Moses Mendelssohn: Philosophical Writings
Mendelssohn's Philosophical Writings, published in 1761, bring the metaphysical tradition to bear on the topic of "sentiments" (defined as knowledge or awareness by way of the senses). They include a nuanced defense of Leibniz's theodicy and conception of freedom, and examination of the ethics of suicide, an account of the "mixed sentiments" so central to the tragic genre, an hypothesis about weakness of will, an elaboration of the main principles and types of art, and a brief tract on probability theory, aimed at rebutting Hume's skepticism.
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Rhapsody or additions to the Letters on sentiments
On the main principles of the fine arts and sciences
On the sublime and naive in the fine sciences
On evidence in metaphysical sciences
On the ability to know the ability to feel and the ability to desire
what does to enlighten mean?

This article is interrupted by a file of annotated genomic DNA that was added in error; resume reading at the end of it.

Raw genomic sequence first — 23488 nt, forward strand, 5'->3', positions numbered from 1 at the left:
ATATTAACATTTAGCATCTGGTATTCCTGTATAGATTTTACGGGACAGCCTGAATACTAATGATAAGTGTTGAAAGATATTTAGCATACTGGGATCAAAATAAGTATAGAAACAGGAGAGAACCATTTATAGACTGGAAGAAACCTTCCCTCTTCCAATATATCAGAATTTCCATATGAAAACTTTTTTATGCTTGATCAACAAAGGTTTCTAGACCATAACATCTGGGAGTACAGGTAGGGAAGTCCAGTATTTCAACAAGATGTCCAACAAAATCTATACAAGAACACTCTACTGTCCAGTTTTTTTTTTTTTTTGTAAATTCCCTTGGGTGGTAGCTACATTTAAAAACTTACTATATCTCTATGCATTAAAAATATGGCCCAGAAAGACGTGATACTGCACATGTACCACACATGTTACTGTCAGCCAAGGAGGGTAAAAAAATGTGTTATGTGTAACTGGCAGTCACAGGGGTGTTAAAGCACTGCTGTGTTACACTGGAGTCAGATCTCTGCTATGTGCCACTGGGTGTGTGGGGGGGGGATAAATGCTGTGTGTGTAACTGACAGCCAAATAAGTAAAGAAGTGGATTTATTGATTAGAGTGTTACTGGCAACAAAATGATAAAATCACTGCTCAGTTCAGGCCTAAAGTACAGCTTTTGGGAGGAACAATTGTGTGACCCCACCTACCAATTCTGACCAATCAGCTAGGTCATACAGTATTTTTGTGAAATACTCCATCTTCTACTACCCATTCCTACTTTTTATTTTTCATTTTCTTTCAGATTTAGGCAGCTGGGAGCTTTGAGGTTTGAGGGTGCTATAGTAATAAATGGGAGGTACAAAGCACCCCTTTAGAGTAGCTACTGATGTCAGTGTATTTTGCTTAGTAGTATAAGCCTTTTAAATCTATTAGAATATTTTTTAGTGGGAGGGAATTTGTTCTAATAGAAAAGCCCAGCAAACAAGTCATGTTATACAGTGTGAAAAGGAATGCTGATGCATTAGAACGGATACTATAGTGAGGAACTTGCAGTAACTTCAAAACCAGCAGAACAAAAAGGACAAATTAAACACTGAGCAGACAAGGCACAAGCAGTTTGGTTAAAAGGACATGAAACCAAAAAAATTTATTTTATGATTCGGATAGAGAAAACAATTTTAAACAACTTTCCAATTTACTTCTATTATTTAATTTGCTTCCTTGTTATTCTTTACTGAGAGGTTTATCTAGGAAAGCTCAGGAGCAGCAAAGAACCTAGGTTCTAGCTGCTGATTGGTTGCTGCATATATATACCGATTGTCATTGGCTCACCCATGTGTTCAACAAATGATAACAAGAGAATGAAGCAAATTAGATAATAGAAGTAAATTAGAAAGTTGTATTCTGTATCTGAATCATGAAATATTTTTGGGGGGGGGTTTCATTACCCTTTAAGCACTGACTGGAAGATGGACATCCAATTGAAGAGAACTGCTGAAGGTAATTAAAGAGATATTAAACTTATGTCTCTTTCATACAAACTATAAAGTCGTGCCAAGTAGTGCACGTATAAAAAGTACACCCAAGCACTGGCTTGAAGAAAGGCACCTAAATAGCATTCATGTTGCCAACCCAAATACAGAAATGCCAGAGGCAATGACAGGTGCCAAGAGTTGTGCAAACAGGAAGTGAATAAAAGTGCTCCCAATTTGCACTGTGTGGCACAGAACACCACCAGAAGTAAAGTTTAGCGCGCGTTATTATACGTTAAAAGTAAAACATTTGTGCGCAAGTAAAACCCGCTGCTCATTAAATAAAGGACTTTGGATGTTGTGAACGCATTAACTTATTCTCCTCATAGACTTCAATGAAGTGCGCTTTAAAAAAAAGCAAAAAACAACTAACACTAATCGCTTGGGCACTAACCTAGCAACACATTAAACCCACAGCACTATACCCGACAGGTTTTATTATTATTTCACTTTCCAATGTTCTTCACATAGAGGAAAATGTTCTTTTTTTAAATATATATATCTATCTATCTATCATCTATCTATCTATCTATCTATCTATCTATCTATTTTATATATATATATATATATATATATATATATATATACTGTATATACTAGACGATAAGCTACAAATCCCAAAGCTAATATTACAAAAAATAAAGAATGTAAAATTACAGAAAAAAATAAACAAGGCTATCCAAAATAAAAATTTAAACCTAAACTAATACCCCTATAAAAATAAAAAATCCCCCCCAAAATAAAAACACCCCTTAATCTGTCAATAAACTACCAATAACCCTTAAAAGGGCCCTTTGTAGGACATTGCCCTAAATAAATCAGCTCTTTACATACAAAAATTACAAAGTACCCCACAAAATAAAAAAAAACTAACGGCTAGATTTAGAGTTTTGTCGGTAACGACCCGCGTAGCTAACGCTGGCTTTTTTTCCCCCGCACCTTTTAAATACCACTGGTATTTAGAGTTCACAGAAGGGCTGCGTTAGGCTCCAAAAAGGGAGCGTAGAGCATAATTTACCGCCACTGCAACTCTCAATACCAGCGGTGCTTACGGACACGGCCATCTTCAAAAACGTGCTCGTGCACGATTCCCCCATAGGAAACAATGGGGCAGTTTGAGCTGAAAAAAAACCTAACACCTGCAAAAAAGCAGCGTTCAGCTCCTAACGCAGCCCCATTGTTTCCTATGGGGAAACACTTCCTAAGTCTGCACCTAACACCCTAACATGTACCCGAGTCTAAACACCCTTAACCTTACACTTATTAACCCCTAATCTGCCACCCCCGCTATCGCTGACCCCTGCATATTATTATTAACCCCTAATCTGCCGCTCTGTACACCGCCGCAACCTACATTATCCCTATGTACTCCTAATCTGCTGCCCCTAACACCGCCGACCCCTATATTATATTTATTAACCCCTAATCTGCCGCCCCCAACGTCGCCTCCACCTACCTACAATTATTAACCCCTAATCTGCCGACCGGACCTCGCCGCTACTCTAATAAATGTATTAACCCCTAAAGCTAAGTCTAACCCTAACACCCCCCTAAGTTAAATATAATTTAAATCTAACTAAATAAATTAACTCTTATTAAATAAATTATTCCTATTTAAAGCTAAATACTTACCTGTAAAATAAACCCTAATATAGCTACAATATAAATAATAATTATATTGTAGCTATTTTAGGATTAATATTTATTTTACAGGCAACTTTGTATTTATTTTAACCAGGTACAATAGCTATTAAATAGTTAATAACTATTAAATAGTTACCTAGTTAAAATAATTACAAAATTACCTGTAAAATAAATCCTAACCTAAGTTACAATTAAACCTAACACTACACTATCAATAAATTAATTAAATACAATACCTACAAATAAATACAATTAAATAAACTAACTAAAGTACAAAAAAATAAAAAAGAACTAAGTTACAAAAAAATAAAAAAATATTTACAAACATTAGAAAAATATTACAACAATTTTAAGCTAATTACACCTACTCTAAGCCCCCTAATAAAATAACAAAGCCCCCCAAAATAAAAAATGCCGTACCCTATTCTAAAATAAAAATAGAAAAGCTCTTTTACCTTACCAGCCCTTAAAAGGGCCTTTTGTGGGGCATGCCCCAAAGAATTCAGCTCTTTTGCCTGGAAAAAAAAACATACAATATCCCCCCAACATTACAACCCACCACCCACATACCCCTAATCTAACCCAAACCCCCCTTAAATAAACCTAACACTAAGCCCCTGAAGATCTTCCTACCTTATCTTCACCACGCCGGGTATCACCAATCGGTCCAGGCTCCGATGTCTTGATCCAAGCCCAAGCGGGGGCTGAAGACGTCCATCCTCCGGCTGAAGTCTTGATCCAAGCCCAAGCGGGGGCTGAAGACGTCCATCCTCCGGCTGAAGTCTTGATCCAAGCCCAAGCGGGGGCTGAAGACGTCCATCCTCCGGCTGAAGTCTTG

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able actions actually Aenead Alexander Altmann Alexander Baumgarten appear artist basis beauty become body C. J. Gerhardt capacity to desire certainty Christian Wolff compelling reasons completely concepts constitution contingent contradiction creatures definition degree Descartes determined distinct distinguished divine doctrine effect entity essay ethics Eudoxus Euphranor everything evil example existence expression feel final purpose Fritz Bamberger geometry harmony Hence human imitation immense imperfection inference infinite insofar intellect intuitive knowledge KALLISTHEN knowledge Leibniz Leibnizian magnitude mathematics matter means Mendelssohn Mendelssohn's Philosophische Schriften merely metaphysics mind minor premise mixed sentiments moral Moses Mendelssohn movements naive nature NEOPHIL NUMESIAN object passions perceive perfection PHILOPON philosopher Philosophical Writings pleasant sentiment pleasure possible present presuppose principles probability proportion proposition rational regard representation sciences senses signs someone sort soul Spinoza sublime suicide supposed sympathy Theocles things thinking thoughts tion translation truth unpleasant virtue Wolff